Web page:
The sixth-big extinction event is already upon us – and is largely due to our activities. Well, I checked my notes and, to my horror, discovered that several “little extinctions” had already occurred in my little neck of the woods, and here I’m only talking about birds.
Heading the list, of course, are house sparrows. Not long ago, a “relict” population still used to hop around in the garden from time to time, but I haven’t seen them for a while now – they seem to have been replaced by tiny, squeaking spice finches, aka scaly- breasted munias. Every October, a gentleman redstart would report at the garden gate and greet me gravely, bobbing his head and shivering his tail before flying down to the lawn to check out what delicacy was on offer. He’s been absent for many years now and may have passed on, but obviously didn’t let on about his private secret garden. White wagtails that used to saunter about on the big common lawn like a convention of prosperous landlords, no longer do so, and the genteel hoopoe clad in salmon and zebra-stripes is also missing in action. Also absent is the diminutive grey-headed canary flycatcher that used to sit on the cemetery wall and dive down after insects.
While families of jungle babblers are thankfully still around, their larger cousins, the large gray babblers have vanished and the common babbler whose call is like a football referee’s whistle (which drove my dogs nuts), has gone too. This year, too, I’ve noticed that the collared dove – that pale-beige dove with an over-powdered face and black collar no longer spirals up into the sky and descends, calling and marking out its territory. Rose-ringed parakeets still shriek and clown and rocket about the place, livening things up, but their lovely cousins, the plum-headed parakeets with their questioning “tooi-tooi” whistles have vanished too.
Tailorbirdsshouting like electioneers at 120 decibels, still hop excitedly on the bougainvillea outside my bedroom, but their sleek cousins the ashy prinias, so smart in their gray and russet and who prefer to hop around at the bottom of the hedges, no longer do so .
Many years ago, a pair of white-eared bulbuls, so lovely with their sunshine bottoms, nested in the garden hedge once but never after that. I believe they prefer drier habitats than well-watered gardens in Delhi. From about a month preceding the monsoon, I keep an ear out for the ringing, joyous call of the swashbuckling Jacobin cuckoo, earlier called the pied-crested-cuckoo, which is supposed to signal the onset of the rains, but really haven’t for the past several years. (They have been reported from other parts of Delhi though.)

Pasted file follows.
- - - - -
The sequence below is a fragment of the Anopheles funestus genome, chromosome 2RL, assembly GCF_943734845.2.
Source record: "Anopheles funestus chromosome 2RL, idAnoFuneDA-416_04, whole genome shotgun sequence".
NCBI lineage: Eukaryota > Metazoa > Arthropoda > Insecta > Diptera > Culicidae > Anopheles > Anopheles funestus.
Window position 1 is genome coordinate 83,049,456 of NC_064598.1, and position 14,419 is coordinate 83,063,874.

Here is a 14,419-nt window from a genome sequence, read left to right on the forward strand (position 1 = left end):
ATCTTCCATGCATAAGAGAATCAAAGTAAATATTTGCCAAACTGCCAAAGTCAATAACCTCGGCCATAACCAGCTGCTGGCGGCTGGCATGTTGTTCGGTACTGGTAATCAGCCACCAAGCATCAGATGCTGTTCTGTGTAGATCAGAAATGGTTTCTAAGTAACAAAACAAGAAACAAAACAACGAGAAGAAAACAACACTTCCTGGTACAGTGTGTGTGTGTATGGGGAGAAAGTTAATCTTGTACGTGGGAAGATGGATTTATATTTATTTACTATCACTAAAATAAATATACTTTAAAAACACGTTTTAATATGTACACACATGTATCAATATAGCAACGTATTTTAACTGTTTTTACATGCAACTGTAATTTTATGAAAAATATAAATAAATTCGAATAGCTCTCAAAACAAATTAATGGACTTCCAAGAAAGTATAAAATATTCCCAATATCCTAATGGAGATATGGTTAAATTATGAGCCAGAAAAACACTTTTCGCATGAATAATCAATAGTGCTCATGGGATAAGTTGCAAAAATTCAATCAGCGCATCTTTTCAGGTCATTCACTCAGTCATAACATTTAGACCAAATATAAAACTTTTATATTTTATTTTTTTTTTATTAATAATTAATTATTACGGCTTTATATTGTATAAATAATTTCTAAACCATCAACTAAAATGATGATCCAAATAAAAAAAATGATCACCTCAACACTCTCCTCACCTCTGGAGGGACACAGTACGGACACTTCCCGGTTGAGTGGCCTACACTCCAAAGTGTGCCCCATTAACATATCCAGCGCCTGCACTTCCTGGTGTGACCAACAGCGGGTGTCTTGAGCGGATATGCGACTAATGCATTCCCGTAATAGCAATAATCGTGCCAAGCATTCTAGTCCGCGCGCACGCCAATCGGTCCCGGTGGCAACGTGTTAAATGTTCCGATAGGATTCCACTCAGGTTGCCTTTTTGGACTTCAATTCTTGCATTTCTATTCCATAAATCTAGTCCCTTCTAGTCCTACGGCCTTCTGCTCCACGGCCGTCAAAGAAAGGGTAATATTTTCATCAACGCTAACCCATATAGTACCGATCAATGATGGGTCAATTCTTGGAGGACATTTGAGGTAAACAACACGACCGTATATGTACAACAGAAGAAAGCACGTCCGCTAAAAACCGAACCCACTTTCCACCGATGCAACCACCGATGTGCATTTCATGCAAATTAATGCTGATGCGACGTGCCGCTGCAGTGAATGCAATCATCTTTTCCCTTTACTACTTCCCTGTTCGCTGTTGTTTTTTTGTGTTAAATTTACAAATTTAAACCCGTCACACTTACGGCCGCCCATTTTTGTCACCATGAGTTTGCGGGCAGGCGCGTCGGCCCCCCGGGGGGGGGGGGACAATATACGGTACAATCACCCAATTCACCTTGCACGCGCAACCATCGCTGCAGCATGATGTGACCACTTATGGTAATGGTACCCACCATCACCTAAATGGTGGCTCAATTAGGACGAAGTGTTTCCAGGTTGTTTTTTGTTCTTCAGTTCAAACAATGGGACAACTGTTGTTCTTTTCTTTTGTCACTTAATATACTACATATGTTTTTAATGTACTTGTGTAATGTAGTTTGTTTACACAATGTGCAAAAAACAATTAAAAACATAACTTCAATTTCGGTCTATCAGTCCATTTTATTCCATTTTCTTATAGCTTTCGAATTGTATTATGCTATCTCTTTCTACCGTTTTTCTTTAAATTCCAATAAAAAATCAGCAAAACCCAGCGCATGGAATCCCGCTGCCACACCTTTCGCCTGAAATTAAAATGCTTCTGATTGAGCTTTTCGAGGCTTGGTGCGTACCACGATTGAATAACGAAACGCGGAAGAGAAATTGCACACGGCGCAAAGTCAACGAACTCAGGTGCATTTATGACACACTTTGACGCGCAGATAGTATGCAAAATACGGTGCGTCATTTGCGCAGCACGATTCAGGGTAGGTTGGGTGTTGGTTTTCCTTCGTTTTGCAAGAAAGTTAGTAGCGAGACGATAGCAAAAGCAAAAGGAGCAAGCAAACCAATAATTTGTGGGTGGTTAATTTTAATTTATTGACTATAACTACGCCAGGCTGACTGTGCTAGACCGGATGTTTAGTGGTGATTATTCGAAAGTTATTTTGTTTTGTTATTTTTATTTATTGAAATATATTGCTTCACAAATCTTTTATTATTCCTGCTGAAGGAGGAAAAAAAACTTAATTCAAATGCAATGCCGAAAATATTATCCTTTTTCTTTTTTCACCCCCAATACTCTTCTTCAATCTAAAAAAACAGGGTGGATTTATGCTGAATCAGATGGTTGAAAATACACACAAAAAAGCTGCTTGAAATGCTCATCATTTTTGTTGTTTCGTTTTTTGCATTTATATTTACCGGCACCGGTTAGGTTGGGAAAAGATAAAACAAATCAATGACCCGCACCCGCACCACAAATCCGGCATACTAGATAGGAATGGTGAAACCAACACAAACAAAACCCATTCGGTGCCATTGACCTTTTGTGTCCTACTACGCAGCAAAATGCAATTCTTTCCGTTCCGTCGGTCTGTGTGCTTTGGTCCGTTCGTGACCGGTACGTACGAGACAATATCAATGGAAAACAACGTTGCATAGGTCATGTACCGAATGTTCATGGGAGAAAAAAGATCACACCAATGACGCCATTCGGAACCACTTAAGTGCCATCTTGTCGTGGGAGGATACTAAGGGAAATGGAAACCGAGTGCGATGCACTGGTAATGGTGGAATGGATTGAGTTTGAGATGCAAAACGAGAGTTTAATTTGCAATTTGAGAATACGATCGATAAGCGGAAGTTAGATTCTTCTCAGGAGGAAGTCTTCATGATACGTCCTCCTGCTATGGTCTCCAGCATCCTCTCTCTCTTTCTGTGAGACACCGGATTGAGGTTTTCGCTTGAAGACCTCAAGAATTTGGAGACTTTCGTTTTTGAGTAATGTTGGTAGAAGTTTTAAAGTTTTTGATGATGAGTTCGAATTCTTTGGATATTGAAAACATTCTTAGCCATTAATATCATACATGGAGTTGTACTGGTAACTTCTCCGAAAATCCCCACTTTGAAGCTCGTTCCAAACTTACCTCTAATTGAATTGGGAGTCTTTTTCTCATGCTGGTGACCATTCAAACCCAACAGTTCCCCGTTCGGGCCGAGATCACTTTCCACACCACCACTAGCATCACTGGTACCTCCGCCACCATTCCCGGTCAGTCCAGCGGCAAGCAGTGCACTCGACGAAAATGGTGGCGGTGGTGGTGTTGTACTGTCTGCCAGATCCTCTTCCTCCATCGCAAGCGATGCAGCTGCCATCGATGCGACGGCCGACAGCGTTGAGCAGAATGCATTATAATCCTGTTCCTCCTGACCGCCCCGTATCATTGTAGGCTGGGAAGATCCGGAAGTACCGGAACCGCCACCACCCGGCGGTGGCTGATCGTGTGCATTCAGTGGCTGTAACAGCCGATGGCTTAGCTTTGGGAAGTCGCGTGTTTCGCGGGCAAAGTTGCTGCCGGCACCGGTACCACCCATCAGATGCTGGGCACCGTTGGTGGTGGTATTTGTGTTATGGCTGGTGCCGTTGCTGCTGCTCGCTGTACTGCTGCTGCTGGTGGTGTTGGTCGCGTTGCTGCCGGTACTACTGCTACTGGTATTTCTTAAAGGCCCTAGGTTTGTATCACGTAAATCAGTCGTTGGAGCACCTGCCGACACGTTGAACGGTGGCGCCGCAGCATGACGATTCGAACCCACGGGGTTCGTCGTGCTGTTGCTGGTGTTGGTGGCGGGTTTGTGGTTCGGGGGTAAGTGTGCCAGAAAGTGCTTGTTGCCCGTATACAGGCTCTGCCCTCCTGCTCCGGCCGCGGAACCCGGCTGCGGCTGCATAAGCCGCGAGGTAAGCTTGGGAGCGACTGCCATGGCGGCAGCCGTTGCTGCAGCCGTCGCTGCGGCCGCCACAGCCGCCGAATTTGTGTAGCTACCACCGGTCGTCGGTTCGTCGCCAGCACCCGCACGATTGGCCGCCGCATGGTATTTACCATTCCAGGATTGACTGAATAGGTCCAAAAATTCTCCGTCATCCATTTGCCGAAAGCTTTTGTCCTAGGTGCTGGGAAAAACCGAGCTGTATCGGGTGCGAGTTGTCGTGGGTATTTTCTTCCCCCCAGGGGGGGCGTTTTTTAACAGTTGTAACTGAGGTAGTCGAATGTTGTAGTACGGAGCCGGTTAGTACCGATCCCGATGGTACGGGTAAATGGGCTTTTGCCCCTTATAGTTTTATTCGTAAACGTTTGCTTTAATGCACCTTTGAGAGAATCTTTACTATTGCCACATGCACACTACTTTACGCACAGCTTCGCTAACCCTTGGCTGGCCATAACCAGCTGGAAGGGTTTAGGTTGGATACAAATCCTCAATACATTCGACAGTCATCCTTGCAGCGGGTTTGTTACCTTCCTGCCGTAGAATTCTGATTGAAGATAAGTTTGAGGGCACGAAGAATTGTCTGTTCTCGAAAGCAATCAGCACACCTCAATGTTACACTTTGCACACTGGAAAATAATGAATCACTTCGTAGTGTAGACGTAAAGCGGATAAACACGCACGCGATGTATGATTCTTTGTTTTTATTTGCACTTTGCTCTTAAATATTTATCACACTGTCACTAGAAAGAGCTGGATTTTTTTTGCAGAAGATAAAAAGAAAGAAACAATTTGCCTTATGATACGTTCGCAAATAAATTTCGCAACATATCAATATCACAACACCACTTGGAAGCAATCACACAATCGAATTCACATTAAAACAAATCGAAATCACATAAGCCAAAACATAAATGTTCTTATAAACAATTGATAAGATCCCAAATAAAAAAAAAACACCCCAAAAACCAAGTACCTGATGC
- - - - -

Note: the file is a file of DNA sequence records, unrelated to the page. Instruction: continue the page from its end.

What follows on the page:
Rarities, like the magnificent crested-serpent eagle would make a stop-over in the Nicholson cemetery next door every October or November en route to wherever it was spending the coming winter: no longer. The jaunty families of gray partridge (francolin) that sauntered about or stood on tiptoe yelling “pateela! pateela! pateela” (or Kapil-Dev, Kapil-Dev, Kapil-Dev!’) have either been eaten or have migrated to the Quidsia Gardens across the road. Lovelies like the little minivet are long gone, too.
In fact, when we first settled here, I spent hours sitting on the cooler in my balcony watching the birds in the Nicholson Cemetery next door and made a list of over 60 species; I now wonder if there would even be half that number.
On the nearby Ridge, where I walked for around 30 years (until the macaque-dictatorship took over completely) there have been birds that are AWOL too. The scummy (at the time) serpentine pond used to attract that wonder of wonders, the paradise flycatcher, both in full breeding attracts in March and then again post-breeding casuals (minus coat tails) in July. The common (really not so common) kingfisher with its sapphire head and back, and fire-orange breast used to fish in the pond – a sign that the water was clean: now gone, of course.
These absentees give you a feeling of dread in the pit of your stomach, as though they are forebodings of worse to come. So, I guess it’s better to appreciate the birds that have stuck it out and which seem to have done well for themselves: The barbets (especially brown-headed) seem to be prospering and, I know, that there is a family of shikras hunting in the cemetery along with clans of spotted-owlets.
A few days ago, a baby hornbill perched on the towel in my balcony and visited again this morning. Sunbirds and bulbuls (both the red-whiskered and red-vented) abound. A bunch of monocle-wearing white-eyes inspected the bougainvillea thoroughly, quite recently, and this April, the ringing “kil-lil-kil-lil” call of the white-throated kingfisher rang through the cemetery indicating that perhaps somewhere there, the birds were nesting. The koels are going demented and unashamedly wake you up at 3am, as do the peacocks that are strutting around these days, trailing their bejeweled cloaks behind them. A pair of hysterical red-wattled lapwings has nested on the terrace: one stood guard at the edge of the terrace every morning, cocking its head this way and that for potential danger from every direction.
Salim Ali always stressed the importance of keeping field notes, and I am glad that I have done so. Otherwise, these birds would have just slipped out of my sieve-like memory unnoticed and unmarked. The big looming question for many of them remains of course, why have they vanished?